### Browsing by Author "Hirvonen, Juho"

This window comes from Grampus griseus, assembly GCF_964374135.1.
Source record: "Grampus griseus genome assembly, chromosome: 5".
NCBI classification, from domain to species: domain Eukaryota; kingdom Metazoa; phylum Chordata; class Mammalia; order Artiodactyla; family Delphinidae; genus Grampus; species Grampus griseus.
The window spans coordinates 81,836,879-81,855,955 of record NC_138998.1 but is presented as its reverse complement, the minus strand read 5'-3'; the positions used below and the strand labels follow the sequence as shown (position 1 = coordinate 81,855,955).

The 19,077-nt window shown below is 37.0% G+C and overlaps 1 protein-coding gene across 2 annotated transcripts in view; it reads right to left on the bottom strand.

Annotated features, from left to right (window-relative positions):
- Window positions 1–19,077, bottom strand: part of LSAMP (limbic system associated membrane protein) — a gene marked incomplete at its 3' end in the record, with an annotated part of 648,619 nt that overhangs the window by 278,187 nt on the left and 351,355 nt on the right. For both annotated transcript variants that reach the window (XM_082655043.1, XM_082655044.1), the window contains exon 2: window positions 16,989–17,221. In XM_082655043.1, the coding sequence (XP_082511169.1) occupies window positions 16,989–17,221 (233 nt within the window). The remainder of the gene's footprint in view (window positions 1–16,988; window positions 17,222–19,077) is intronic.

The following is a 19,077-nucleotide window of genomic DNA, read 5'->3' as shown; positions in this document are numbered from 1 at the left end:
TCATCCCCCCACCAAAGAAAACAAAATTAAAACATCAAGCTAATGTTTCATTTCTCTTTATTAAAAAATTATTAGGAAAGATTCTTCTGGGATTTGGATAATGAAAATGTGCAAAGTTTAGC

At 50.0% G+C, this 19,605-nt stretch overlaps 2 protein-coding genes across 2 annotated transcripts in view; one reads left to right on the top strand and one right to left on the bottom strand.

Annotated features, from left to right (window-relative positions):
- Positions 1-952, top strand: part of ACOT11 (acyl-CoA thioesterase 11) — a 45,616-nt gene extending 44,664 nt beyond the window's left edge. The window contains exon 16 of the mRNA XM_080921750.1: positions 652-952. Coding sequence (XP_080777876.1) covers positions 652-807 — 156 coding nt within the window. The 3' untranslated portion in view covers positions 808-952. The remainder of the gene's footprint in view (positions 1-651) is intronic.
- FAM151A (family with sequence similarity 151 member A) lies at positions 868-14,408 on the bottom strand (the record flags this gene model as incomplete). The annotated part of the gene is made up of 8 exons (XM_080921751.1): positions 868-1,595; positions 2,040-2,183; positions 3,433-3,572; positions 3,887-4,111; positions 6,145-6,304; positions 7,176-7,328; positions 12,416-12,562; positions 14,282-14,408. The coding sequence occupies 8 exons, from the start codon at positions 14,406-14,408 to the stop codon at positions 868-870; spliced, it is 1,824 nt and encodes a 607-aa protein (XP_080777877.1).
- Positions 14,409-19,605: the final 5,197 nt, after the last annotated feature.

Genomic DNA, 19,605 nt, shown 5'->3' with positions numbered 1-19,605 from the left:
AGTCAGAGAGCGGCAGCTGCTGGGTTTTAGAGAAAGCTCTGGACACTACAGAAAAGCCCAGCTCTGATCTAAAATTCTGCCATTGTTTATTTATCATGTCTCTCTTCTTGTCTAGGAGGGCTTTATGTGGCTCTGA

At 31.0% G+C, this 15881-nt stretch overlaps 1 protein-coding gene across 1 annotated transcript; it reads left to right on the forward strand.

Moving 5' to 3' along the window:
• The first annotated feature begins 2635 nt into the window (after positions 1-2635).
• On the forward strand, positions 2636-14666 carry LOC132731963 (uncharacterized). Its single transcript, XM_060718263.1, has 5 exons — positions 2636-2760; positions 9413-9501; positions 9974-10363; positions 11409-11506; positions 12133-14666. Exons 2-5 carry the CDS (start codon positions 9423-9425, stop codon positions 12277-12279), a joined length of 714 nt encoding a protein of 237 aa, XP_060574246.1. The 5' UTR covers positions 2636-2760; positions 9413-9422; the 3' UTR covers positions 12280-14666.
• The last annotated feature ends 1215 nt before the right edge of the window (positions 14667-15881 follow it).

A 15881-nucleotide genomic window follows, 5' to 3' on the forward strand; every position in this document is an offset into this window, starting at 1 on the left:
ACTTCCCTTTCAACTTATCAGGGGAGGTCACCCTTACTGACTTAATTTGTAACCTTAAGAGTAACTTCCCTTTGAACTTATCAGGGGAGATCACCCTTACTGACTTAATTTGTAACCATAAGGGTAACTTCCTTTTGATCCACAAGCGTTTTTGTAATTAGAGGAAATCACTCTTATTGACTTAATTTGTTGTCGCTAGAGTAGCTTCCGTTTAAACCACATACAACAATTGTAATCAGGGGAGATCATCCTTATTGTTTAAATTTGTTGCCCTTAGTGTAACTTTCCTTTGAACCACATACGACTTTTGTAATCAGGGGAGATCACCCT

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Item Adversiaalinen haku täydellisen tiedon peleissä(2023-12-15) Pollari, Visa; Hirvonen, Juho; Perustieteiden korkeakoulu; Kannala, JuhoItem Brief Announcement: Classification of Distributed Binary Labeling Problems(2020-07-31) Balliu, Alkida; Brandt, Sebastian; Efron, Yuval; Hirvonen, Juho; Maus, Yannic; Olivetti, Dennis; Suomela, Jukka; Department of Computer Science; Professorship Suomela J.; Computer Science - Algorithms and Theoretical Computer Science (TCS); ETH Zurich; Technion - Israel Institute of Technology; University of FreiburgWe present a complete classification of the deterministic distributed time complexity for a family of graph problems: binary labeling problems in trees in the usual LOCAL model of distributed computing. These are locally checkable problems that can be encoded with an alphabet of size two in the edge labeling formalism. Examples of binary labeling problems include sinkless orientation, sinkless and sourceless orientation, 2-vertex coloring, and perfect matching. We show that the complexity of any such problem is in one of the following classes: O(1), Θ(log n), Θ(n), or unsolvable. Furthermore, given the description of any binary labeling problem, we can easily determine in which of the four classes it is and what is an asymptotically optimal algorithm for solving it.Item Brief Announcement: What Can(Not) Be Perfectly Rerouted Locally(Schloss Dagstuhl--Leibniz-Zentrum für Informatik, 2020) Foerster, Klaus Tycho; Hirvonen, Juho; Pignolet, Yvonne-Anne; Schmid, Stefan; Tredan, Gilles; Department of Computer Science; Attiya, Hagit; Professorship Suomela J.; University of Vienna; DFINITY; Centre National de la Recherche Scientifique (CNRS)In order to provide a high resilience and to react quickly to link failures, modern computer networks support fully decentralized flow rerouting, also known as local fast failover. In a nutshell, the task of a local fast failover algorithm is to pre-define fast failover rules for each node using locally available information only. Ideally, such a local fast failover algorithm provides a perfect resilience deterministically: a packet emitted from any source can reach any target, as long as the underlying network remains connected. Feigenbaum et al. showed [Feigenbaum and others, 2012] that it is not always possible to provide perfect resilience; on the positive side, the authors also presented an efficient algorithm which achieves at least 1-resilience, tolerating a single failure in any network. Interestingly, not much more is known currently about the feasibility of perfect resilience. This brief announcement revisits perfect resilience with local fast failover, both in a model where the source can and cannot be used for forwarding decisions. By establishing a connection between graph minors and resilience, we prove that it is impossible to achieve perfect resilience on any non-planar graph; On the positive side, we can derive perfect resilience for outerplanar and some planar graphs.Item Classification of Distributed Binary Labeling Problems(Schloss Dagstuhl--Leibniz-Zentrum für Informatik, 2020) Balliu, Alkida; Sebastian, Brandt; Efron, Yuval; Hirvonen, Juho; Maus, Yannic; Olivetti, Dennis; Suomela, Jukka; Department of Computer Science; Attiya, Hagit; Professorship Suomela J.; Computer Science - Algorithms and Theoretical Computer Science (TCS); Swiss Federal Institute of Technology Zurich; Technion - Israel Institute of Technology; Albert-Ludwigs-Universität FreiburgWe present a complete classification of the deterministic distributed time complexity for a family of graph problems: binary labeling problems in trees. These are locally checkable problems that can be encoded with an alphabet of size two in the edge labeling formalism. Examples of binary labeling problems include sinkless orientation, sinkless and sourceless orientation, 2-vertex coloring, perfect matching, and the task of coloring edges red and blue such that all nodes are incident to at least one red and at least one blue edge. More generally, we can encode e.g. any cardinality constraints on indegrees and outdegrees. We study the deterministic time complexity of solving a given binary labeling problem in trees, in the usual LOCAL model of distributed computing. We show that the complexity of any such problem is in one of the following classes: O(1), Θ(log n), Θ(n), or unsolvable. In particular, a problem that can be represented in the binary labeling formalism cannot have time complexity Θ(log^* n), and hence we know that e.g. any encoding of maximal matchings has to use at least three labels (which is tight). Furthermore, given the description of any binary labeling problem, we can easily determine in which of the four classes it is and what is an asymptotically optimal algorithm for solving it. Hence the distributed time complexity of binary labeling problems is decidable, not only in principle, but also in practice: there is a simple and efficient algorithm that takes the description of a binary labeling problem and outputs its distributed time complexity.Item Geometriset vikasietoiset virittäjät(2023-04-17) Hakala, Nuutti; Hirvonen, Juho; Perustieteiden korkeakoulu; Hyvönen, EeroItem Graafisten pelien analysoiminen soveltaen hajautetun laskennan teoriaa(2022-02-19) Alaharju, Henri; Hirvonen, Juho; Perustieteiden korkeakoulu; Hyvönen, EeroItem A Hierarchy of Local Decision(Schloss Dagstuhl--Leibniz-Zentrum fuer Informatik, 2016) Feuilloley, Laurent; Fraigniaud, Pierre; Hirvonen, Juho; Université Sorbonne Paris Cité; Department of Computer Science; Ioannis Chatzigiannakis Michael Mitzenmacher, Yuval Rabani; Sangiorgi, DavideWe extend the notion of distributed decision in the framework of distributed network computing, inspired by recent results on so-called distributed graph automata. We show that, by using distributed decision mechanisms based on the interaction between a prover and a disprover, the size of the certificates distributed to the nodes for certifying a given network property can be drastically reduced. For instance, we prove that minimum spanning tree can be certified with O(log n)-bit certificates in n-node graphs, with just one interaction between the prover and the disprover, while it is known that certifying MST requires(log2 n)-bit certificates if only the prover can act. The improvement can even be exponential for some simple graph properties. For instance, it is known that certifying the existence of a nontrivial automorphism requires (n2) bits if only the prover can act. We show that there is a protocol with two interactions between the prover and the disprover enabling to certify nontrivial automorphism with O(log n)- bit certificates. These results are achieved by defining and analysing a local hierarchy of decision which generalizes the classical notions of proof-labelling schemes and locally checkable proofs.Item A hierarchy of local decision(ELSEVIER SCIENCE BV, 2021-02-08) Feuilloley, Laurent; Fraigniaud, Pierre; Hirvonen, Juho; Department of Computer Science; Professorship Suomela J.; Universidad de Chile; Institut de Recherche en Informatique FondamentaleWe extend the notion of distributed decision in the framework of distributed network computing, inspired by both the polynomial hierarchy for Turing machines and recent results on so-called distributed graph automata. We show that, by using distributed decision mechanisms based on the interaction between a prover and a disprover, the size of the certificates distributed to the nodes for certifying a given network property can be drastically reduced. For instance, we prove that minimum spanning tree (MST) can be certified with O(logn)-bit certificates in n-node graphs, with just one interaction between the prover and the disprover, while it is known that certifying MST requires Ω(log2n)-bit certificates if only the prover can act. The improvement can even be exponential for some simple graph properties. For instance, it is known that certifying the existence of a nontrivial automorphism requires Ω(n2) bits if only the prover can act. We show that there is a protocol with two interactions between the prover and the disprover that certifies nontrivial automorphism with O(logn)-bit certificates. These results are achieved by defining and analyzing a local hierarchy of decision which generalizes the classical notions of proof-labeling schemes and locally checkable proofs.Item Improved distributed degree splitting and edge coloring(Schloss Dagstuhl--Leibniz-Zentrum für Informatik, 2017) Ghaffari, Mohsen; Hirvonen, Juho; Kuhn, Fabian; Maus, Yannic; Suomela, Jukka; Uitto, Jara; Department of Computer Science; Professorship Suomela J.; Swiss Federal Institute of Technology Zurich; University of Freiburg; Institut de Recherche en Informatique FondamentaleThe degree splitting problem requires coloring the edges of a graph red or blue such that each node has almost the same number of edges in each color, up to a small additive discrepancy. The directed variant of the problem requires orienting the edges such that each node has almost the same number of incoming and outgoing edges, again up to a small additive discrepancy. We present deterministic distributed algorithms for both variants, which improve on their counterparts presented by Ghaffari and Su [SODA'17]: our algorithms are significantly simpler and faster, and have a much smaller discrepancy. This also leads to a faster and simpler deterministic algorithm for (2+o(1))Delta-edge-coloring, improving on that of Ghaffari and Su.Item Improved distributed Δ -coloring(Springer Verlag, 2021-08) Ghaffari, Mohsen; Hirvonen, Juho; Kuhn, Fabian; Maus, Yannic; Department of Computer Science; Professorship Suomela J.; Swiss Federal Institute of Technology Zurich; Albert-Ludwigs-Universität Freiburg; Technion - Israel Institute of TechnologyWe present a randomized distributed algorithm that computes a Δ -coloring in any non-complete graph with maximum degree Δ ≥ 4 in O(logΔ)+2O(loglogn) rounds, as well as a randomized algorithm that computes a Δ -coloring in O((log log n) 2) rounds when Δ ∈ [3 , O(1)]. Both these algorithms improve on an O(log 3n/ log Δ) -round algorithm of Panconesi and Srinivasan (STOC’93), which has remained the state of the art for the past 25 years. Moreover, the latter algorithm gets (exponentially) closer to an Ω (log log n) round lower bound of Brandt et al. (STOC’16).Item Julkisen avaimen salauksen algoritmit(2023-04-17) Kääriäinen, Aleksi; Hirvonen, Juho; Perustieteiden korkeakoulu; Hyvönen, EeroItem Large Cuts with Local Algorithms on Triangle-Free Graphs(2017-10-20) Hirvonen, Juho; Rybicki, Joel; Schmid, Stefan; Suomela, Jukka; Department of Computer Science; Professorship Suomela J.; Aalborg University; Institut de Recherche en Informatique Fondamentale; University of HelsinkiLet G be a d-regular triangle-free graph with in edges. We present an algorithm which finds a cut in G with at least (1/2 + 0.28125/root d)rn edges in expectation, improving upon Shearer's classic result. In particular, this implies that any d-regular triangle-free graph has a cut of at least this size, and thus, we obtain a new lower bound for the maximum number of edges in a bipartite subgraph of G. Our algorithm is simpler than Shearer's classic algorithm and it can be interpreted as a very efficient randomised distributed (local) algorithm: each node needs to produce only one random bit, and the algorithm runs in one round. The randomised algorithm itself was discovered using computational techniques. We show that for any fixed d, there exists a weighted neighbourhood graph N-d such that there is a one-to-one correspondence between heavy cuts of N-d and randomised local algorithms that find large cuts in any d-regular input graph. This turns out to be a useful tool for analysing the existence of cuts in d-regular graphs: we can compute the optimal cut of N-d to attain a lower bound on the maximum cut size of any d-regular triangle-free graph.Item Local Mending(Springer, 2022) Balliu, Alkida; Hirvonen, Juho; Melnyk, Darya; Olivetti, Dennis; Rybicki, Joel; Suomela, Jukka; Gran Sasso Science Institute; Department of Computer Science; Institute of Science and Technology Austria; Computer Science Professors; Parter, MeravIn this work we introduce the graph-theoretic notion of mendability: for each locally checkable graph problem we can define its mending radius, which captures the idea of how far one needs to modify a partial solution in order to “patch a hole.” We explore how mendability is connected to the existence of efficient algorithms, especially in distributed, parallel, and fault-tolerant settings. It is easy to see that O(1)-mendable problems are also solvable in O(log∗n) rounds in the LOCAL model of distributed computing. One of the surprises is that in paths and cycles, a converse also holds in the following sense: if a problem Π can be solved in O(log∗n), there is always a restriction Π′⊆ Π that is still efficiently solvable but that is also O(1)-mendable. We also explore the structure of the landscape of mendability. For example, we show that in trees, the mending radius of any locally checkable problem is O(1), Θ(log n), or Θ(n), while in general graphs the structure is much more diverse.Item Local Verification of Global Proofs(Schloss Dagstuhl-Leibniz-Zentrum fuer Informatik, 2018-10-01) Feuilloley, Laurent; Hirvonen, Juho; Department of Computer Science; Schmid, Ulrich; Hirvonen, Juho; Professorship Suomela J.; Paris Diderot UniversityIn this work we study the cost of local and global proofs on distributed verification. In this setting the nodes of a distributed system are provided with a nondeterministic proof for the correctness of the state of the system, and the nodes need to verify this proof by looking at only their local neighborhood in the system. Previous works have studied the model where each node is given its own, possibly unique, part of the proof as input. The cost of a proof is the maximum size of an individual label. We compare this model to a model where each node has access to the same global proof, and the cost is the size of this global proof. It is easy to see that a global proof can always include all of the local proofs, and every local proof can be a copy of the global proof. We show that there exists properties that exhibit these relative proof sizes, and also properties that are somewhere in between. In addition, we introduce a new lower bound technique and use it to prove a tight lower bound on the complexity of reversing distributed decision and establish a link between communication complexity and distributed proof complexity.Item Lower bounds in distributed computing(Aalto University, 2016) Hirvonen, Juho; Suomela, Jukka, Prof., Aalto University, Department of Computer Science, Finland; Tietotekniikan laitos; Department of Computer Science; Distributed Algorithms; Perustieteiden korkeakoulu; School of Science; Suomela, Jukka, Prof., Aalto University, Department of Computer Science, FinlandIn this thesis I study the complexity theory of distributed computing in synchronous message passing models. The focus is on highly local problems, that is, problems in which very little communication is required. In this setting the underlying communication network is also the input graph. The distributed system must collectively compute a solution to a problem related to the structure of this network, with each computer producing its own part of the output. We study the LOCAL model, one of the standard models in distributed computing. It abstracts away faults, congestion, computational requirements, memory requirements, and many other challenges in distributed computing. We study this model to understand the locality aspect of distributed computing: How far does information have to propagate in distributed problem solving? How many communication rounds is required? Many interesting problems, such as finding a spanning tree in the communication network, are inherently global. We are interested in the other extreme: problems that can be solved in time that is weakly dependent or completely independent of the size of the communication network. Typical problems include classical symmetry breaking tasks such as colouring or maximal independent set. Typically the time complexity of such problems depends on two parameters: the size and the maximum degree of the input graph. The connection with the first parameter is well understood with tight upper and lower bounds. The connection with the maximum degree is much less well understood, with an exponential gap between the upper and lower bounds. We develop a new lower bound technique to give the first lower bound for a natural graph problem that is linear in the maximum degree. In addition we study the power of unique in several contexts. We show that while usually unique identifiers are unhelpful for constant-time algorithms, there are certain special cases in which they do help. In the context of local decision, where the task is essentially to verify a given solution instead of constructing a new one, we characterize the minimal information that is sufficient to replace unique identifiers. Finally, we also study the power of nondeterminism in local decision. We develop a local hierarchy in a manner analogous to the polynomial hierarchy in centralized computing, and study the structure of this hierarchy. The focus of this thesis is on structural results, especially lower bounds. The lower bounds as a function of the maximum degree of the graph employ a completely novel proof technique based on graph symmetries.Item New classes of distributed time complexity(2018-06-20) Balliu, Alkida; Hirvonen, Juho; Korhonen, Janne H.; Lempiäinen, Tuomo; Olivetti, Dennis; Suomela, Jukka; Department of Computer Science; Professorship Suomela J.A number of recent papers – e.g. Brandt et al. (STOC 2016), Chang et al. (FOCS 2016), Ghaffari & Su (SODA 2017), Brandt et al. (PODC 2017), and Chang & Pettie (FOCS 2017) – have advanced our understanding of one of the most fundamental questions in theory of distributed computing: what are the possible time complexity classes of LCL problems in the LOCAL model? In essence, we have a graph problem Π in which a solution can be verified by checking all radius-O(1) neighbourhoods, and the question is what is the smallest T such that a solution can be computed so that each node chooses its own output based on its radius-T neighbourhood. Here T is the distributed time complexity of Π. The time complexity classes for deterministic algorithms in bounded-degree graphs that are known to exist by prior work are Θ(1), Θ(log∗ n), Θ(log n), Θ(n1/k), and Θ(n). It is also known that there are two gaps: one between ω(1) and o(log log∗ n), and another between ω(log∗ n) and o(log n). It has been conjectured that many more gaps exist, and that the overall time hierarchy is relatively simple – indeed, this is known to be the case in restricted graph families such as cycles and grids. We show that the picture is much more diverse than previously expected. We present a general technique for engineering LCL problems with numerous different deterministic time complexities, including Θ(logα n) for any α ≥ 1, 2Θ(log^α n) for any α ≤ 1, and Θ(nα) for any α < 1/2 in the high end of the complexity spectrum, and Θ(logα log∗ n) for any α ≥ 1, 2Θ(log^α log^∗ n) for any α ≤ 1, and Θ((log∗ n)α) for any α ≤ 1 in the low end of the complexity spectrum; here α is a positive rational number.Item On the Convergence Time in Graphical Games : A Locality-Sensitive Approach(2024-01) Hirvonen, Juho; Schmid, Laura; Chatterjee, Krishnendu; Schmid, Stefan; Department of Computer Science; Bessani, Alysson; Defago, Xavier; Nakamura, Junya; Wada, Koichi; Yamauchi, Yukiko; Helsinki Institute for Information Technology (HIIT); Professorship Suomela J.; Korea Advanced Institute of Science and Technology; Institute of Science and Technology Austria; Technical University of BerlinGraphical games are a useful framework for modeling the interactions of (selfish) agents who are connected via an underlying topology and whose behaviors influence each other. They have wide applications ranging from computer science to economics and biology. Yet, even though an agent’s payoff only depends on the actions of their direct neighbors in graphical games, computing the Nash equilibria and making statements about the convergence time of “natural” local dynamics in particular can be highly challenging. In this work, we present a novel approach for classifying complexity of Nash equilibria in graphical games by establishing a connection to local graph algorithms, a subfield of distributed computing. In particular, we make the observation that the equilibria of graphical games are equivalent to locally verifiable labelings (LVL) in graphs; vertex labelings which are verifiable with constant-round local algorithms. This connection allows us to derive novel lower bounds on the convergence time to equilibrium of best-response dynamics in graphical games. Since we establish that distributed convergence can sometimes be provably slow, we also introduce and give bounds on an intuitive notion of “time-constrained” inefficiency of best responses. We exemplify how our results can be used in the implementation of mechanisms that ensure convergence of best responses to a Nash equilibrium. Our results thus also give insight into the convergence of strategy-proof algorithms for graphical games, which is still not well understood.Item Ordered cover-free families in graph coloring(2021-08-23) Karkinen, Antti; Hirvonen, Juho; Perustieteiden korkeakoulu; Suomela, JukkaDistributed computing is a subfield of theoretical computer science that studies distributed systems, where multiple components interact with one another in order to achieve some common goal. Distributed algorithms are used in many areas of distributed computing, such as telecommunications, scientific computing, and distributed information processing. One of the most fundamental graph problems is vertex coloring. In the extensively studied LOCAL model, Linial showed (1992) that cover-free families can be used to reduce the number of colors fast. In this thesis, I will give the reader a brief introduction to distributed algorithms, graph coloring, and related subjects. I will do a short survey on what is already known about cover-free families and define more constricted ordered cover-free families. Next, I show how these ordered cover-free families can be used to create a single-round color reduction algorithm. In this work, highly optimized SAT solvers were used to find cover-free families. SAT solvers are designed to solve Boolean satisfiability problems and in this thesis, I show one way to encode cover-free families as Boolean satisfiability problems. Utilizing the PySAT toolkit, I created a Python program that was run on a virtual machine service for a few months. This dataset, containing both unordered and ordered cover-free families, was used to compare the runtimes of single-round color reduction algorithms. In paths and circles, the algorithm based on ordered cover-free families is slower than already known best color reduction algorithms, but it is still faster than earlier algorithms using unordered cover-free families.Item Redundancy in Distributed Proofs(Schloss Dagstuhl-Leibniz-Zentrum fuer Informatik, 2018-10-01) Feuilloley, Laurent; Fraigniaud, Pierre; Hirvonen, Juho; Paz, Ami; Perry, Mor; Department of Computer Science; Schmid, Ulrich; Hirvonen, Juho; Professorship Suomela J.; Institut de Recherche en Informatique Fondamentale; Tel Aviv UniversityDistributed proofs are mechanisms enabling the nodes of a network to collectively and efficiently check the correctness of Boolean predicates on the structure of the network (e.g. having a specific diameter), or on data structures distributed over the nodes (e.g. a spanning tree). We consider well known mechanisms consisting of two components: a prover that assigns a certificate to each node, and a distributed algorithm called verifier that is in charge of verifying the distributed proof formed by the collection of all certificates. We show that many network predicates have distributed proofs offering a high level of redundancy, explicitly or implicitly. We use this remarkable property of distributed proofs to establish perfect tradeoffs between the size of the certificate stored at every node, and the number of rounds of the verification protocol.Item Redundancy in distributed proofs(Springer Verlag, 2020-10-07) Feuilloley, Laurent; Fraigniaud, Pierre; Hirvonen, Juho; Paz, Ami; Perry, Mor; Department of Computer Science; Professorship Suomela J.; Universidad de Chile; Institut de Recherche en Informatique Fondamentale; University of Vienna; Weizmann Institute of ScienceDistributed proofs are mechanisms that enable the nodes of a network to collectively and efficiently check the correctness of Boolean predicates on the structure of the network (e.g., having a specific diameter), or on objects distributed over the nodes (e.g., a spanning tree). We consider well known mechanisms consisting of two components: a prover that assigns a certificate to each node, and a distributed algorithm called a verifier that is in charge of verifying the distributed proof formed by the collection of all certificates. We show that many network predicates have distributed proofs offering a high level of redundancy, explicitly or implicitly. We use this remarkable property of distributed proofs to establish perfect tradeoffs between the size of the certificate stored at every node, and the number of rounds of the verification protocol.